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Design principles:

Free the guitar top and back

Free the guitar top and back!

The most important function of the guitar top (and back!) is to translate the string vibrations through an efficient bridge into musical sound. Traditional guitar construction uses a closed guitar box as a structure opposing the constant ~75kg (or~165 lb) string tension. The top is then in constant compression, and the back is under tension, which prohibits free vibrations. It is not optimal. I have designed a super light, very strong carbon fiber beam that goes throughout the length of the box. Its only function is to counteract 100% of the string tension.  The carbon fiber beam in my guitars works similarly to the wooden central block in Gibson ES-335. However, it weighs only slightly over 100 g (3,7 oz) and does not touch the top or back plates, leaving them free to vibrate. I thought about this solution for years but hesitated as I have not seen any examples of this. I finally came across Kim Walker's Solo Novo archtop. Kim used a similar concept, but the beam in Solo Novo is of balsa, spruce, and a little graphite. Kim Walker developed this solution when the customer told him: “Build the best archtop you can”. I was hooked. 

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There is no sound hole in the top of my guitars. The sound hole acts similarly to the resonance hole in bass-reflex speakers and emits low frequencies only up to maybe 200 Hz. The low frequencies are emitted omnidirectionally. Middle and especially high frequencies are emitted directionally – in front of the guitar. There is no good reason, except for tradition (OK, there is a reason for f-holes, but this we will discuss further on), to put it in front of the guitar using the most precious area of the guitar: the vibrating top. The sound hole can  be safely placed on the side of the guitar, making a vibrating top bigger and thus more efficient.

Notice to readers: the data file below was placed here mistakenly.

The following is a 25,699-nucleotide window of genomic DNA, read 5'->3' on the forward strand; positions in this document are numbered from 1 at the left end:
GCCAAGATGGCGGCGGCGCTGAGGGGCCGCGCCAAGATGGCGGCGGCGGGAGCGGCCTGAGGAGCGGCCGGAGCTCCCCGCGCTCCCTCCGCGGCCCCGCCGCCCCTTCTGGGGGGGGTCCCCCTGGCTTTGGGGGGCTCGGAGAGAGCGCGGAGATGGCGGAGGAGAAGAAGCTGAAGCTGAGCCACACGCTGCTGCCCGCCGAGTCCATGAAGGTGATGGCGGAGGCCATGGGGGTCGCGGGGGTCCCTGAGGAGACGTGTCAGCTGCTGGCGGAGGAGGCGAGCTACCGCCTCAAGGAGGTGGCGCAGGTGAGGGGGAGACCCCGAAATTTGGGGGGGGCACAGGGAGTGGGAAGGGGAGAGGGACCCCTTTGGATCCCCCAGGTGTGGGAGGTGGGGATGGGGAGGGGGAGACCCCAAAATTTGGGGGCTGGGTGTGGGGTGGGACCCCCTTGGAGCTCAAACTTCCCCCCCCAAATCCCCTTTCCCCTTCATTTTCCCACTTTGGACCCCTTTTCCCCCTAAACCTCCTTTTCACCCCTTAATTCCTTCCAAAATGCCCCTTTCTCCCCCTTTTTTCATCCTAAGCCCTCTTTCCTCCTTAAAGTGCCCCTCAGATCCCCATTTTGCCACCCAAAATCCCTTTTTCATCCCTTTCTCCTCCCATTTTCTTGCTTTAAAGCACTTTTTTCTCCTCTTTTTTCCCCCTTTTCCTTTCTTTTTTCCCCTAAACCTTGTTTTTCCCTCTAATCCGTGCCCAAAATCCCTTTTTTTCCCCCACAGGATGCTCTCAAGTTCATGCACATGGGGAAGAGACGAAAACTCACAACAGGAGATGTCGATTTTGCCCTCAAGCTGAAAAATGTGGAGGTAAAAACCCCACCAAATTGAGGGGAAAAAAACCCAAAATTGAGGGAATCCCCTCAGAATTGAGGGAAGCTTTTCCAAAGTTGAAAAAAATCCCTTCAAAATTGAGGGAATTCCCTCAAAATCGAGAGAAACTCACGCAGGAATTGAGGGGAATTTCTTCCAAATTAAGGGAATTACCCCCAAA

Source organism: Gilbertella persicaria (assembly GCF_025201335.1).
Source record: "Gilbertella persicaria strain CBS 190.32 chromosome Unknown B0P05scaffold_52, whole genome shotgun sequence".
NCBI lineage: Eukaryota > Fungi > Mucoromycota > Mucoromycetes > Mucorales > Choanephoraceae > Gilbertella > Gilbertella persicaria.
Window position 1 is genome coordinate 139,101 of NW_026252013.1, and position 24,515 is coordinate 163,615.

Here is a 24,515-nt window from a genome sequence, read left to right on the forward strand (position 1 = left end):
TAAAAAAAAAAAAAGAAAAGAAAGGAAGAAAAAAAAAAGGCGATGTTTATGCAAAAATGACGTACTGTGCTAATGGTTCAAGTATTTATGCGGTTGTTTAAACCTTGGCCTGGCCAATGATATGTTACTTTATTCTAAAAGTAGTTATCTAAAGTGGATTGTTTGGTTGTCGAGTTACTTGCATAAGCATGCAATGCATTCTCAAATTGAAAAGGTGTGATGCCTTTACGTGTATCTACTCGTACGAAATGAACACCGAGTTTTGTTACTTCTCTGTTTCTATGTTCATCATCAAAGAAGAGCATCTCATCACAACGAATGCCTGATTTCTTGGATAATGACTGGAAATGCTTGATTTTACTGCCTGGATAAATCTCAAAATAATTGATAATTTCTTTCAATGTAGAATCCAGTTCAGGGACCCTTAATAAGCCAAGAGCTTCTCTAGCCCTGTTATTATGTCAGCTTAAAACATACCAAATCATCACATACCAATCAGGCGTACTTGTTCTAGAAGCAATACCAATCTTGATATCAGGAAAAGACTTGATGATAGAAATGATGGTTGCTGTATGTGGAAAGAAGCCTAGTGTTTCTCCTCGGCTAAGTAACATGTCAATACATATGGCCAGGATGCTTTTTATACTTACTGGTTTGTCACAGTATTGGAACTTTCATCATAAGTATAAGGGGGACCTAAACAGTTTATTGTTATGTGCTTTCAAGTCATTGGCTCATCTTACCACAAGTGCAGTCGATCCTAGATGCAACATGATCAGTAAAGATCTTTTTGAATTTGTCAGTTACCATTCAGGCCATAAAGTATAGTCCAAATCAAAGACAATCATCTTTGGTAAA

Rigid sides

Rigid sides

Imagine a small swimming pool with vinyl inflatable sides - the kind we place in the garden for children to play during hot summers. When one drops something heavy in the middle of the pool, the waves on the water go outside from the center and are hitting the pool sides. As the sides are elastic they start to “swallow” the waves’ energy. They are compliant to waves. Soon the wave is cancelled. It is quite easy to move the vinyl pool sides by water. We say that the impedance of the water and vinyl sides are similar. The effect is fast wave cancellation.